A recent post by Jenny Miller about the Topps Bunt app got me thinking about digital cards. I’ve long wanted to see such a post on this blog but I suspect that our membership base is skeptical at best* when it comes to cards that only live in an app.
*And dismissive at worst.
I get it. This is a cardboard hobby and the idea of something existing only digitally doesn’t feel “real.” At the same time, the experience Jenny describes is closer to the pure ideal of the hobby than much of what’s going on with card releases. She doesn’t have to spend any money. She’s able to look at her collection and acquire new cards anywhere and anytime she has battery life on her phone. There’s no concern about finding a card shop or hoping that the card aisle hasn’t been raided by pack seekers. It sounds like a lot more fun than most of the bellyaching I see about the current state of the hobby on Twitter.
What really got me thinking though were the images Jenny used in her blog post. I’m online-averse in all my media. I prefer CDs/DVDs/BluRay to streaming. I prefer books to Kindle. As interesting as the Topps Bunt app seems it’s just not something that appeals to me…unless I can get the cards out of the app. As much as I’m a luddite, my concerns are actually more about being locked in to a corporate ecosystem and the fact that companies have a bad track record with regard to maintaining these things.
I just don’t trust these apps to last and while I don’t need ALL my cards to last another 20, 30, 40 years it would be nice to know that there’s a possibility of it. Jenny didn’t get her images out of the app (she confirmed with me that she pulled them from Topps’s Twitter feed) but she could have.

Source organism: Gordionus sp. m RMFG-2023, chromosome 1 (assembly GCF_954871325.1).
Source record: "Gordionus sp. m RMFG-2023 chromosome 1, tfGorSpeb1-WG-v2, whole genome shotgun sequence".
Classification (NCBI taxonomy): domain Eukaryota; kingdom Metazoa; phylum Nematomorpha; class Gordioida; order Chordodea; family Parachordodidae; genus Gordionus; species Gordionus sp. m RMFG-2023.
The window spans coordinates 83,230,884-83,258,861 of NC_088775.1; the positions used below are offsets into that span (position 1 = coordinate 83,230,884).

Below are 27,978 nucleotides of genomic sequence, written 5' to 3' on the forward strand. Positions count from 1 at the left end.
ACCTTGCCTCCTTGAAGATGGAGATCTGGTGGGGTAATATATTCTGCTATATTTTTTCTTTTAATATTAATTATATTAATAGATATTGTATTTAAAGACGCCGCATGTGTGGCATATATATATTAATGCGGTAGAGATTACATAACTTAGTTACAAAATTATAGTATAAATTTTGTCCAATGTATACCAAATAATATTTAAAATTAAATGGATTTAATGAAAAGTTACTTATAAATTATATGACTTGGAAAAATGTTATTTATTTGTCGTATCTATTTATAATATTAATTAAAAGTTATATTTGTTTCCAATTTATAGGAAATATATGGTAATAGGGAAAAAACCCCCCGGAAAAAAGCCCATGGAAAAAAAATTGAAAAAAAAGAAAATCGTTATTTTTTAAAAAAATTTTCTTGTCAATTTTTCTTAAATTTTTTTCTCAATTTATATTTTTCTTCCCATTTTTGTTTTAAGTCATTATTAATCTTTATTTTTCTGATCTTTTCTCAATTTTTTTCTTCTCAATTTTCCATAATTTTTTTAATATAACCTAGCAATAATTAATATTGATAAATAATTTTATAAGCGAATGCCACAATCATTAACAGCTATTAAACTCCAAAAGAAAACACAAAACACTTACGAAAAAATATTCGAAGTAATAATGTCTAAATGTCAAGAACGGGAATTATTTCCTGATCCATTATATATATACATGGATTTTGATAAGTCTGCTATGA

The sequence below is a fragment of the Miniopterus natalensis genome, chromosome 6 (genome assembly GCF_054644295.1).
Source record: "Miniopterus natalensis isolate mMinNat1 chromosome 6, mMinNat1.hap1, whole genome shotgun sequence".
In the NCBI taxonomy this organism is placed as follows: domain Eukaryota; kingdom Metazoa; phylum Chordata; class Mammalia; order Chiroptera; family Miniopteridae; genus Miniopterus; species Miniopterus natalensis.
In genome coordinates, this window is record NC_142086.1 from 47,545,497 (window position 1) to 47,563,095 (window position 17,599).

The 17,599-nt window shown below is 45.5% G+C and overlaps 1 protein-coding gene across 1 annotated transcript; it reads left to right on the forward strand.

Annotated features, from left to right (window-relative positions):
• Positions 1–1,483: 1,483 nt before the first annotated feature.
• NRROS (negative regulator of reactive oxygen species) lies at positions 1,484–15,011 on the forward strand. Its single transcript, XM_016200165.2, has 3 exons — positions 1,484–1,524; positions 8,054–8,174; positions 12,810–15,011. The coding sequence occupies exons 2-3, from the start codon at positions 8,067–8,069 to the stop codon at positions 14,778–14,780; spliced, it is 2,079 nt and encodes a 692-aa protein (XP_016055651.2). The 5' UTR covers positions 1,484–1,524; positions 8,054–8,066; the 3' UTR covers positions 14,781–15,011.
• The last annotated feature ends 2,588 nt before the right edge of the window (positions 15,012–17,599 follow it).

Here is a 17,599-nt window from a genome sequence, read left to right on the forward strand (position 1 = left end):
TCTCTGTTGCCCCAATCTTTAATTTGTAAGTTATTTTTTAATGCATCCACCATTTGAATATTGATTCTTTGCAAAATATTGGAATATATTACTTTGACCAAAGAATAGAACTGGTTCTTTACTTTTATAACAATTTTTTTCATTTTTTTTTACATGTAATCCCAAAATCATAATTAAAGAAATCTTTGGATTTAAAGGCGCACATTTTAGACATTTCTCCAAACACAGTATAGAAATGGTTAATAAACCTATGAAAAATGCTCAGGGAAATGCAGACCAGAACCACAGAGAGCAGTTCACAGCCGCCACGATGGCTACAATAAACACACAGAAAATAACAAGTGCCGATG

My phone (an iPhone8) produces screenshots that are 750×1334 pixels. This translates into 2.5″×4.45″ at 300 DPI. Even if you have to crop off a little of the image to get just the card this is enough data for good-quality printing. Yeah. There’s no reason why you couldn’t roll your own Bunt cards.
As much as it’s weird to me how the Bunt app cards show evidence of wanting to pretend to be physical items with their wrinkles, halftone rosettes, “autographs,” and peeling effects, they are actually something that can be taken into the real world if you wanted to.
Costco wallet-sized prints are 59¢ for four. Even if you didn’t print these, just being able to save them outside of the app gives you a level of flexibility and future-protection that alleviates a lot of my concerns. It also reminds me of a number of other card-related things we’ve covered on this blog where the original objects contain information that is no longer accessible for most collectors.
One of the best things about this hobby is how it’s a near perfect usage of technology—in this case print technology. Cards are the right size to hold and store. They’re durable enough to handle without falling apart immediately. And they don’t require any supplementary technology.
I very much love cards that push the into other technological realms though. They just require some help to be fully enjoyed if the other technology does not age as well as ink on cardboard.
For example, Auravision and Baseball Talk are both wonderful objects but the audio portions of them are tough to access. Record players may be making a comeback but they’ve not been standard in most homes for a long time. Plus you have to punch a hole in the middle of that nice Auravision photo to listen to anything. Similarly, Baseball Talk requires a special player which, even if you have one, is not guaranteed to work anymore since it’s a cheap child’s toy.
But the internet is a wonderful place. The Auravision recordings are up on YouTube. As are the Baseball Talk ones. This means I can have my Baseball Talk cards in my album and pull up the corresponding recordings on the web. Yes there’s always that fear that the recordings will disappear from YouTube but they’re out there, but there are tools out there that will download the audio from a YouTube video and convert it to MP3.
Another thing that YouTube has preserved is things like 2000 Upper Deck Power Deck. Sure you can just shove a baseball card sized mini CD-ROM into a binder page but reading the data is near impossible now. Most computers don’t have optical media trays and the ones that do are usually slot-loading ones that can’t accept non-standard sized or shaped media. So your only option to see what’s on the disc is to go to YouTube and hope it’s been uploaded.